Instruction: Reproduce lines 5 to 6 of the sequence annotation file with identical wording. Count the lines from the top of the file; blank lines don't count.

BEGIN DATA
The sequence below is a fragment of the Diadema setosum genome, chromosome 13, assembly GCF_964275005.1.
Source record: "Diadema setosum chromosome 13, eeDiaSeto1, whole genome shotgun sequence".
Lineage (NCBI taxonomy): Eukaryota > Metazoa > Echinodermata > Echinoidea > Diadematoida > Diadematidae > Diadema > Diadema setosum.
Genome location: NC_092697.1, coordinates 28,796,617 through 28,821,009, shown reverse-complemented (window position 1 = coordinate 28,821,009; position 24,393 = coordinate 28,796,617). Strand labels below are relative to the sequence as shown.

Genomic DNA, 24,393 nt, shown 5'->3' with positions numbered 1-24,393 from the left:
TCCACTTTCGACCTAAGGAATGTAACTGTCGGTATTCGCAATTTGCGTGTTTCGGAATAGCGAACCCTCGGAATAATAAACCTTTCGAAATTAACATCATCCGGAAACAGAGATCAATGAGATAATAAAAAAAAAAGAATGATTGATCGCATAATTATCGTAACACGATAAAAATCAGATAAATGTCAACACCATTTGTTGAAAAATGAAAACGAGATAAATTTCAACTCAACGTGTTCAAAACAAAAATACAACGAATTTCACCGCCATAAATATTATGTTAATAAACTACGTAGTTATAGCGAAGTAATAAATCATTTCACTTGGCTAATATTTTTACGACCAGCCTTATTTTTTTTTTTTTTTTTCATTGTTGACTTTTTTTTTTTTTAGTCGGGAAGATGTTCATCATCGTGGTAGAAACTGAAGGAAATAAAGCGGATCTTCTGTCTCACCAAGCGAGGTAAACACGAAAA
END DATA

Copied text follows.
Genomic DNA, 24,393 nt, shown 5'->3' with positions numbered 1-24,393 from the left:
TCCACTTTCGACCTAAGGAATGTAACTGTCGGTATTCGCAATTTGCGTGTTTCGGAATAGCGAACCCTCGGAATAATAAACCTTTCGAAATTAACATCATCCGGAAACAGAGATCAATGAGATAATAAAAAAAAAAGAATGATTGATCGCATAATTATCGTAACACGATAAAAATCAGATAAATGTCAACACCATTTGTTGAAAAATGAAAACGAGATAAATTTCAACTCAACGTGTTCAAAACAAAAATACAACGAATTTCACCGCCATAAATATTATGTTAATAAACTACGTAGTTATAGCGAAGTAATAAATCATTTCACTTGGCTAATATTTTTACGACCAGCCTTATTTTTTTTTTTTTTTTTCATTGTTGACTTTTTTTTTTTTTAGTCGGGAAGATGTTCATCATCGTGGTAGAAACTGAAGGAAATAAAGCGGATCTTCTGTCTCACCAAGCGAGGTAAACACGAAAA